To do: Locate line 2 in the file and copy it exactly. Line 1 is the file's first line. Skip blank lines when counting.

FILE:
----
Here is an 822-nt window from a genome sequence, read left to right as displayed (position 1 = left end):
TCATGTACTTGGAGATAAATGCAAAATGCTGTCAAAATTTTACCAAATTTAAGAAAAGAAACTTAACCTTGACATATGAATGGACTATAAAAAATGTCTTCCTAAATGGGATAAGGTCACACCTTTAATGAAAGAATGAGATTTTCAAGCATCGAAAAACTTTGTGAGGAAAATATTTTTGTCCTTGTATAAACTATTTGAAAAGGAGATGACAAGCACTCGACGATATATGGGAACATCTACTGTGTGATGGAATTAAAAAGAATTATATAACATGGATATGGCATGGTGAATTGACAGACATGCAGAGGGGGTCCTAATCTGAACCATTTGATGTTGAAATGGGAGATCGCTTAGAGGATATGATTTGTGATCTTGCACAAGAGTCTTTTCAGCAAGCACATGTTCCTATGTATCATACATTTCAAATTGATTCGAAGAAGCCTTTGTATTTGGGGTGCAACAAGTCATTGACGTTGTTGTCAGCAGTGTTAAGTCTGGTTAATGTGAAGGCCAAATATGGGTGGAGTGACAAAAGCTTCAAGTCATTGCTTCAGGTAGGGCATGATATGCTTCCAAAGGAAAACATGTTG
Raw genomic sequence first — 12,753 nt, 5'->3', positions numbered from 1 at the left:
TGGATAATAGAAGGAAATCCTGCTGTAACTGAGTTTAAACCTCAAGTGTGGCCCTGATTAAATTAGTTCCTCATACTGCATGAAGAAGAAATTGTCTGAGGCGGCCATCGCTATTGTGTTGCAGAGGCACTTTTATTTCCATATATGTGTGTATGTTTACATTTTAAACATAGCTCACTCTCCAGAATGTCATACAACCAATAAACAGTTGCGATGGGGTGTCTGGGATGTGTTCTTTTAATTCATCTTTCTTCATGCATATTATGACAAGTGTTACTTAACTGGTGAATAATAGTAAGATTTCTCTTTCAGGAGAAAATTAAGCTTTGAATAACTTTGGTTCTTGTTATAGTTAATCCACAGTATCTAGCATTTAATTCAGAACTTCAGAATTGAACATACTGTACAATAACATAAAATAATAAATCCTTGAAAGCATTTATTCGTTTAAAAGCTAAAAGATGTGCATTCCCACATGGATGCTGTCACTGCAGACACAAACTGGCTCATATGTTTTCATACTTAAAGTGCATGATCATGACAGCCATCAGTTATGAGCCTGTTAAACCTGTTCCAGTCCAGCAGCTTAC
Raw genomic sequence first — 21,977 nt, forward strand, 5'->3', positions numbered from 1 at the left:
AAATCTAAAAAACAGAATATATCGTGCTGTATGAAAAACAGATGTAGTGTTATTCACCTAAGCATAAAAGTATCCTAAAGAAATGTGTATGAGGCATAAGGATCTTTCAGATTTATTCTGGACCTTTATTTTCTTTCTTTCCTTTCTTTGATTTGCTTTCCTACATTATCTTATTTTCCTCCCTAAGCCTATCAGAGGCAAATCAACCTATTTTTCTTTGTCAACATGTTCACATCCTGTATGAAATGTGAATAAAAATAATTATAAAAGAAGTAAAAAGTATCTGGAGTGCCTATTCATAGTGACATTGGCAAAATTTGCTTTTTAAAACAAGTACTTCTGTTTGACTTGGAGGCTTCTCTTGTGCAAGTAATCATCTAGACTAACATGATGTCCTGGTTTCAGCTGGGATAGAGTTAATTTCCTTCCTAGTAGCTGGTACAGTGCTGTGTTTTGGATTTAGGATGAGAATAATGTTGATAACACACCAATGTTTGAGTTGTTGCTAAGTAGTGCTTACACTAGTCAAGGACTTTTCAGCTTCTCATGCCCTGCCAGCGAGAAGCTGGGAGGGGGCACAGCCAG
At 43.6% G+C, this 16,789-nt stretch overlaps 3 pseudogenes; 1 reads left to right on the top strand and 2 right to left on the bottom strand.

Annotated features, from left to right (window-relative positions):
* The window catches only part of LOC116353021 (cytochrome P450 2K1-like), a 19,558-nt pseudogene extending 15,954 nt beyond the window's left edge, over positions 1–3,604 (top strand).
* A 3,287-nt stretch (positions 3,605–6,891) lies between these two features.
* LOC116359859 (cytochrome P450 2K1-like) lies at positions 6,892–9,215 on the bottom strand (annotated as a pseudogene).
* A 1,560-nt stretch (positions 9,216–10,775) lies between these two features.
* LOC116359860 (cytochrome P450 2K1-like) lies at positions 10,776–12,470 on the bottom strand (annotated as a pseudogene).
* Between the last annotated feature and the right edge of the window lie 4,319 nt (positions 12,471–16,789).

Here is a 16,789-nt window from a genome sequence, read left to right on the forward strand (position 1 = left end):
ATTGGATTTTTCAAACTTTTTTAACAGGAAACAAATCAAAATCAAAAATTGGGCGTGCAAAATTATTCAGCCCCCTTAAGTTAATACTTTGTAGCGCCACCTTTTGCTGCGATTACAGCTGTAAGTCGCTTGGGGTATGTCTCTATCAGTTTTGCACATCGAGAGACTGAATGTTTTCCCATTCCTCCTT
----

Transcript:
TCATGTACTTGGAGATAAATGCAAAATGCTGTCAAAATTTTACCAAATTTAAGAAAAGAAACTTAACCTTGACATATGAATGGACTATAAAAAATGTCTTCCTAAATGGGATAAGGTCACACCTTTAATGAAAGAATGAGATTTTCAAGCATCGAAAAACTTTGTGAGGAAAATATTTTTGTCCTTGTATAAACTATTTGAAAAGGAGATGACAAGCACTCGACGATATATGGGAACATCTACTGTGTGATGGAATTAAAAAGAATTATATAACATGGATATGGCATGGTGAATTGACAGACATGCAGAGGGGGTCCTAATCTGAACCATTTGATGTTGAAATGGGAGATCGCTTAGAGGATATGATTTGTGATCTTGCACAAGAGTCTTTTCAGCAAGCACATGTTCCTATGTATCATACATTTCAAATTGATTCGAAGAAGCCTTTGTATTTGGGGTGCAACAAGTCATTGACGTTGTTGTCAGCAGTGTTAAGTCTGGTTAATGTGAAGGCCAAATATGGGTGGAGTGACAAAAGCTTCAAGTCATTGCTTCAGGTAGGGCATGATATGCTTCCAAAGGAAAACATGTTG